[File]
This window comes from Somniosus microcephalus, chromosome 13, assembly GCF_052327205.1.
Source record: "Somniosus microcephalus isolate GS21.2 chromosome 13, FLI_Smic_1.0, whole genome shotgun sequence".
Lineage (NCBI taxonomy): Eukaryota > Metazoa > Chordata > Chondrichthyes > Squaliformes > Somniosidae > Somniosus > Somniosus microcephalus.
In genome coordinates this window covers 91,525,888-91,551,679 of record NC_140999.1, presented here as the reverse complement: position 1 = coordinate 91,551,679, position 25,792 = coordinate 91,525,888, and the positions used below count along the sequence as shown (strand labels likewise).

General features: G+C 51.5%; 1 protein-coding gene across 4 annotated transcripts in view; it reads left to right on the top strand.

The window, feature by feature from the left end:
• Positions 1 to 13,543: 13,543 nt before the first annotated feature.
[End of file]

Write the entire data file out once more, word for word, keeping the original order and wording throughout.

This window comes from Somniosus microcephalus, chromosome 13, assembly GCF_052327205.1.
Source record: "Somniosus microcephalus isolate GS21.2 chromosome 13, FLI_Smic_1.0, whole genome shotgun sequence".
Lineage (NCBI taxonomy): Eukaryota > Metazoa > Chordata > Chondrichthyes > Squaliformes > Somniosidae > Somniosus > Somniosus microcephalus.
In genome coordinates this window covers 91,525,888-91,551,679 of record NC_140999.1, presented here as the reverse complement: position 1 = coordinate 91,551,679, position 25,792 = coordinate 91,525,888, and the positions used below count along the sequence as shown (strand labels likewise).

General features: G+C 51.5%; 1 protein-coding gene across 4 annotated transcripts in view; it reads left to right on the top strand.

The window, feature by feature from the left end:
• Positions 1 to 13,543: 13,543 nt before the first annotated feature.